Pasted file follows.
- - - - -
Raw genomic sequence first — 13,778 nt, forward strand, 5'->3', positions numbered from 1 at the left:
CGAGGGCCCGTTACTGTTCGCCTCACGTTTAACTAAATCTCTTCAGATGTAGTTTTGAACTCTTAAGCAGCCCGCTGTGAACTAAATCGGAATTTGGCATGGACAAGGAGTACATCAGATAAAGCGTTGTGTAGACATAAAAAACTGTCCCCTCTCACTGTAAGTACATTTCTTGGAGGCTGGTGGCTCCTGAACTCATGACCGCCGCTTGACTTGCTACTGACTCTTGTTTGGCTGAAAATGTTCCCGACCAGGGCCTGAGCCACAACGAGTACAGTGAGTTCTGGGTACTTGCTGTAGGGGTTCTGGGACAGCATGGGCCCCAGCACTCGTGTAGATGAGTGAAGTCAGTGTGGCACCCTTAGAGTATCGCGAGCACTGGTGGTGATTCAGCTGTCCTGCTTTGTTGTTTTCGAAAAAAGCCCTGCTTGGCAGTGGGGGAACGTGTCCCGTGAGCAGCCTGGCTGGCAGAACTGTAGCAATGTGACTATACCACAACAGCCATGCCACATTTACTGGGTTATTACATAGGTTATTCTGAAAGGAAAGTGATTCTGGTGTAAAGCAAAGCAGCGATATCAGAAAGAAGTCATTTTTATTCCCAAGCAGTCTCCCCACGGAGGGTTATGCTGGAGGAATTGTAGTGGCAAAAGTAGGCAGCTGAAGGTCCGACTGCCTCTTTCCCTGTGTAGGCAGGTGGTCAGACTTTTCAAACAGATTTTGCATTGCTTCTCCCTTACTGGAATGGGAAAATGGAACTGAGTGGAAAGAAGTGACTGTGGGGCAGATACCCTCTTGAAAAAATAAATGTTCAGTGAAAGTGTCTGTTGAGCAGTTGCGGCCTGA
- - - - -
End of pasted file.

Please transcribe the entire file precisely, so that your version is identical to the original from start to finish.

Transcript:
Raw genomic sequence first — 13,778 nt, forward strand, 5'->3', positions numbered from 1 at the left:
CGAGGGCCCGTTACTGTTCGCCTCACGTTTAACTAAATCTCTTCAGATGTAGTTTTGAACTCTTAAGCAGCCCGCTGTGAACTAAATCGGAATTTGGCATGGACAAGGAGTACATCAGATAAAGCGTTGTGTAGACATAAAAAACTGTCCCCTCTCACTGTAAGTACATTTCTTGGAGGCTGGTGGCTCCTGAACTCATGACCGCCGCTTGACTTGCTACTGACTCTTGTTTGGCTGAAAATGTTCCCGACCAGGGCCTGAGCCACAACGAGTACAGTGAGTTCTGGGTACTTGCTGTAGGGGTTCTGGGACAGCATGGGCCCCAGCACTCGTGTAGATGAGTGAAGTCAGTGTGGCACCCTTAGAGTATCGCGAGCACTGGTGGTGATTCAGCTGTCCTGCTTTGTTGTTTTCGAAAAAAGCCCTGCTTGGCAGTGGGGGAACGTGTCCCGTGAGCAGCCTGGCTGGCAGAACTGTAGCAATGTGACTATACCACAACAGCCATGCCACATTTACTGGGTTATTACATAGGTTATTCTGAAAGGAAAGTGATTCTGGTGTAAAGCAAAGCAGCGATATCAGAAAGAAGTCATTTTTATTCCCAAGCAGTCTCCCCACGGAGGGTTATGCTGGAGGAATTGTAGTGGCAAAAGTAGGCAGCTGAAGGTCCGACTGCCTCTTTCCCTGTGTAGGCAGGTGGTCAGACTTTTCAAACAGATTTTGCATTGCTTCTCCCTTACTGGAATGGGAAAATGGAACTGAGTGGAAAGAAGTGACTGTGGGGCAGATACCCTCTTGAAAAAATAAATGTTCAGTGAAAGTGTCTGTTGAGCAGTTGCGGCCTGA